Peabody Essex Museum Organizes Rare Glimpse of Ancient Maya Culture

Mary Bucci McCoy
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An exhibit of ancient Maya art may seem like a puzzling choice for a museum, located in an historic New England seaport and best known for its collections of maritime and Asian art. But the relatively recent deciphering of the Maya hieroglyph for “sea”—literally the ‘fiery pool’—in the late 1980s, has radically changed the understanding of Maya culture and mythology: water and the ocean have been revealed as central to the Maya understanding of self and universe, whereas previously, their civilization was considered to be land-based. And so, Salem, Massachusetts, with its seafaring history, together with the Peabody Essex Museum (PEM), whose focus is on art of the sea and the inseparability of that art from the culture in which it was created, offer an ideal setting for this revisionist exploration of Maya art.Fine Arts Magazine 

 (Left) Incense burner with a deity with aquatic elements; AD 700-750; Palenque, Mexico; Ceramic; Consejo Nacional para la Cultura y las Artes – Instituto Nacional de Antropología e Historia, Museo de Sitio de la Zona Arqueológia de Palenque, Chiapas, Mexico; Courtesy Peabody Essex Museum, photograph © 2009 Jorge Pérez de Lara.  

Jade sculpture of deity (550–650 AD); Altun Ha, Belize, Jadeite; National Institute of Culture and History, Belize. Photo: National Institute of Culture and History, Belize.

Five years in the planning, this impeccably scholarly exhibit is curated by Daniel Finamore, the PEM’s Curator of Maritime Art and History and Stephen D. Houston, archaeologist and professor at Brown University in Providence, Rhode Island. It is somewhat unusual that, while the exhibit opens at the PEM (it will travel to the Kimbell Art Museum in Fort Worth and to the Saint Louis Art Museum), none of the works on display are from the museum’s own collection. 

In an extraordinary feat of scholarship and cultural diplomacy, Finamore and Houston traveled throughout Belize, Guatemala and Mexico, and also worked with American, Canadian and British museums, to bring together over ninety works from 300 B.C.  to 1550 A.D., many seen here for the first time. Consulting with specialists while traveling through the native lands of the Maya, they shared their scholarship and vision of an exhibition that would introduce a new understanding of the Maya as a maritime culture. The result was an incorporation of many newly-excavated, not-yet-published objects. Securing loans of treasures not previously viewed in the United States, the curators included artifacts such as a carved jade sculpture of the Jester God, a Belize national treasure that offers one of few colorful focal points in an exhibit that is largely earth-toned.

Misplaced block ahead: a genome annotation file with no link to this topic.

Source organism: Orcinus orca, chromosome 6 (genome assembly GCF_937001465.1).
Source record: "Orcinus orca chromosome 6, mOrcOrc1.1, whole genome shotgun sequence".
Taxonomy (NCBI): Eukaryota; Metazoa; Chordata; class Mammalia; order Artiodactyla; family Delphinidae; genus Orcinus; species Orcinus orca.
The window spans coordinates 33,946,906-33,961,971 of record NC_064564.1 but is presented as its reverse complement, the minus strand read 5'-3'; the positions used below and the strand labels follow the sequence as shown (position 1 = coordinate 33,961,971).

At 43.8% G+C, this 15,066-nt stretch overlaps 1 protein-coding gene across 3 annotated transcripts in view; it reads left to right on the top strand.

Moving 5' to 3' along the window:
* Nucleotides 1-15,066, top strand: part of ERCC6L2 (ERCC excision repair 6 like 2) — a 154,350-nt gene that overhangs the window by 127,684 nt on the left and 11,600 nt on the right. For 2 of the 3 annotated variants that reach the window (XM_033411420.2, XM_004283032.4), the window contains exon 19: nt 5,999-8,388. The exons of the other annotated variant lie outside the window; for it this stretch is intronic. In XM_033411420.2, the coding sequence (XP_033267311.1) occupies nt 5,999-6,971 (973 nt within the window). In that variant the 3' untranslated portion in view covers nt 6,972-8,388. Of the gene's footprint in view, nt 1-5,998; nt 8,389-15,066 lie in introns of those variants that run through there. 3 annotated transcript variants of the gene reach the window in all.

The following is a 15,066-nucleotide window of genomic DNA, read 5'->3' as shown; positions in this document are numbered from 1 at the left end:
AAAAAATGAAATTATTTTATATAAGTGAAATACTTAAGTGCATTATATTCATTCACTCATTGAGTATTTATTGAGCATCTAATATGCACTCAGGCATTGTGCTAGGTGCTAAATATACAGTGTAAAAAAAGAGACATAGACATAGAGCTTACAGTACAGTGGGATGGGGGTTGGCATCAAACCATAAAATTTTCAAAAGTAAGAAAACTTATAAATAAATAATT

The exhibit is manageably divided into four parts: ‘Water and Cosmos’, ‘Creatures of the Fiery Pool,’ ‘Navigating the Cosmos’, and ‘Birth to Rebirth’. It is accompanied by a comprehensive 328-page catalogue, with expanded text and stunning full-page photographs of each piece on view, as well as a number of informative background essays. Videos and a seductive touch table also enhance the visitor’s experience. 

In the world of the Maya, the sun rose over the Caribbean Sea and the Gulf of Mexico and set over the Pacific Ocean. This explains the concept of the sea as the ‘fiery pool’. Maya lives were shaped by a relationship with the sea that was more mythic and spiritual than physical; most remarkable is that many, if not most, Maya never saw the sea. Yet for them, water formed a cosmic matrix. It was a generative medium that gave rise to the world itself and its gods: Chahk (the Storm God), the Sun God, the Jaguar God of the Underworld, the Maize God, God L (the as yet un-named god of trade), and God N (a god of the earth whose name also remains unknown.) 

Lidded bowl with Iguana‐Jaguar eviscerating humans (c. 500 AD), Becan, Mexico, Ceramic. Consejo Nacional para la Cultura y las Artes-Inst. Nacional de Antropología e Historia, Museo Fuerte de San Miguel, Campeche, Mexico; Courtesy Peabody Essex Museum, photo © 2009 Jorge Pérez de Lara.

An imposing 7-foot tall carved limestone sculpture of Chahk welcomes visitors to the exhibit at the entrance to the ‘Water and Cosmos’ section. Here is a fearsome god, threatening his subjects with an axe, symbolic of lightning and apparently shouting in anger. In this first area, we not only experience Chahk in his larger-than-life form, but also as a small steatite statuette, carved with some of the oldest known Maya writings. This storm god is also depicted in relief on a stele fragment.